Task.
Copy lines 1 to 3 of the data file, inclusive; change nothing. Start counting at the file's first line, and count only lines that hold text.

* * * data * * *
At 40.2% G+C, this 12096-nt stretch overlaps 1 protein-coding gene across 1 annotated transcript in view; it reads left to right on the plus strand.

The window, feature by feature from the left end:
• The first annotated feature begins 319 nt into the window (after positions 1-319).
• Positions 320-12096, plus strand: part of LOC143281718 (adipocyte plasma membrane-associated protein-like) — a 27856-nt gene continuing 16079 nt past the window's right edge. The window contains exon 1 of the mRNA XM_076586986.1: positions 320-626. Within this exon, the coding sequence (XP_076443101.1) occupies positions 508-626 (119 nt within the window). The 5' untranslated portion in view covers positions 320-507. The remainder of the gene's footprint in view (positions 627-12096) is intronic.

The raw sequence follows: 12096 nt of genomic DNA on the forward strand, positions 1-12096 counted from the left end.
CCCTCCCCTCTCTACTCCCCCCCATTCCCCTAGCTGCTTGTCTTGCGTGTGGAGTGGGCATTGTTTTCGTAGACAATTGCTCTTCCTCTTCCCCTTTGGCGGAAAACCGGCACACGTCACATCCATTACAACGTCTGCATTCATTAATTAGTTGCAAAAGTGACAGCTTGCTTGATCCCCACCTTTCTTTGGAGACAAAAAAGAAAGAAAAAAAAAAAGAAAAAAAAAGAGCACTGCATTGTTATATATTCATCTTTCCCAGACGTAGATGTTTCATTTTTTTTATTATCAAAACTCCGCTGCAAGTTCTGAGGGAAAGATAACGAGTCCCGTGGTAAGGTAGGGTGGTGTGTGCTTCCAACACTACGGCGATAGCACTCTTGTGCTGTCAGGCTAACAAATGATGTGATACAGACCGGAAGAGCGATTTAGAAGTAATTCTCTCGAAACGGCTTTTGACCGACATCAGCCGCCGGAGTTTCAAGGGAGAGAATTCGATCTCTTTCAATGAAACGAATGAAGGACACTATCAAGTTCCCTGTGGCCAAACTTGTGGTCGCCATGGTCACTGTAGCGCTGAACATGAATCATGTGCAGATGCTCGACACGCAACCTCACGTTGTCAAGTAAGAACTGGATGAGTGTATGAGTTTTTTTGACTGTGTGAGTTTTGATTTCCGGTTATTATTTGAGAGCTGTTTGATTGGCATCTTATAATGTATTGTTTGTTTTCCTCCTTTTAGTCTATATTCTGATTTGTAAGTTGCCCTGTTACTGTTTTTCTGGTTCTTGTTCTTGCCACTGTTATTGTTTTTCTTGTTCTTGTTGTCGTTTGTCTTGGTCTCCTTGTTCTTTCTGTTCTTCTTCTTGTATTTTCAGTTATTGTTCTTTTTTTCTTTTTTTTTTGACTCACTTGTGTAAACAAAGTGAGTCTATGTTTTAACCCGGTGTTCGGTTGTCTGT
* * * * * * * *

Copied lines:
At 40.2% G+C, this 12096-nt stretch overlaps 1 protein-coding gene across 1 annotated transcript in view; it reads left to right on the plus strand.

The window, feature by feature from the left end:
• The first annotated feature begins 319 nt into the window (after positions 1-319).